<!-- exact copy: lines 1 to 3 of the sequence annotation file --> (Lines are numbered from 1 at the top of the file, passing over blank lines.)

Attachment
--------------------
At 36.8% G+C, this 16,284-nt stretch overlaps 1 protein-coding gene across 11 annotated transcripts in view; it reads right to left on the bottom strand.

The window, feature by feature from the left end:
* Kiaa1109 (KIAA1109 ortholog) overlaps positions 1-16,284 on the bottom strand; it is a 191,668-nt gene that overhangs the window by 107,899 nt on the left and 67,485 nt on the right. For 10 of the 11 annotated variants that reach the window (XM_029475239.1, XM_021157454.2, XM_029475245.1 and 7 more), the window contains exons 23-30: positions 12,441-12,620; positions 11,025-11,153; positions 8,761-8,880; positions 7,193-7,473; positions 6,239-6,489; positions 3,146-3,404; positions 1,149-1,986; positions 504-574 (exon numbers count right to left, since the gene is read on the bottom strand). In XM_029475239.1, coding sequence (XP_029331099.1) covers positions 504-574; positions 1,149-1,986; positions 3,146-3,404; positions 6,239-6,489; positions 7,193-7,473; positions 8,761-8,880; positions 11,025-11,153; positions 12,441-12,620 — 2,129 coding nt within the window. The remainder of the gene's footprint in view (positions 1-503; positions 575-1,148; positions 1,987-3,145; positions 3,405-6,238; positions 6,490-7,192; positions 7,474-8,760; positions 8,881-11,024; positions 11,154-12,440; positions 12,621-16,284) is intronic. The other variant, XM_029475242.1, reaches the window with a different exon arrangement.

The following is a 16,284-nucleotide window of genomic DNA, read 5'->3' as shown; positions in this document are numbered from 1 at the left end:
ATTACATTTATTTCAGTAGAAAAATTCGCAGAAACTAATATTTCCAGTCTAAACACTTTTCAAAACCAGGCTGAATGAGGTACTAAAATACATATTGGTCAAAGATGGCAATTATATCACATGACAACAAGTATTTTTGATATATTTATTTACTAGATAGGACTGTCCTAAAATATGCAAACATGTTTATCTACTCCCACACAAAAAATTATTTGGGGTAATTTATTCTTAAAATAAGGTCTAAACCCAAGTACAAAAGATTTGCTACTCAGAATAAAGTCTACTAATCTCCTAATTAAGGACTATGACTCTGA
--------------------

At 36.8% G+C, this 16,284-nt stretch overlaps 1 protein-coding gene across 11 annotated transcripts in view; it reads right to left on the bottom strand.

The window, feature by feature from the left end:
* Kiaa1109 (KIAA1109 ortholog) overlaps positions 1-16,284 on the bottom strand; it is a 191,668-nt gene that overhangs the window by 107,899 nt on the left and 67,485 nt on the right. For 10 of the 11 annotated variants that reach the window (XM_029475239.1, XM_021157454.2, XM_029475245.1 and 7 more), the window contains exons 23-30: positions 12,441-12,620; positions 11,025-11,153; positions 8,761-8,880; positions 7,193-7,473; positions 6,239-6,489; positions 3,146-3,404; positions 1,149-1,986; positions 504-574 (exon numbers count right to left, since the gene is read on the bottom strand). In XM_029475239.1, coding sequence (XP_029331099.1) covers positions 504-574; positions 1,149-1,986; positions 3,146-3,404; positions 6,239-6,489; positions 7,193-7,473; positions 8,761-8,880; positions 11,025-11,153; positions 12,441-12,620 — 2,129 coding nt within the window. The remainder of the gene's footprint in view (positions 1-503; positions 575-1,148; positions 1,987-3,145; positions 3,405-6,238; positions 6,490-7,192; positions 7,474-8,760; positions 8,881-11,024; positions 11,154-12,440; positions 12,621-16,284) is intronic. The other variant, XM_029475242.1, reaches the window with a different exon arrangement.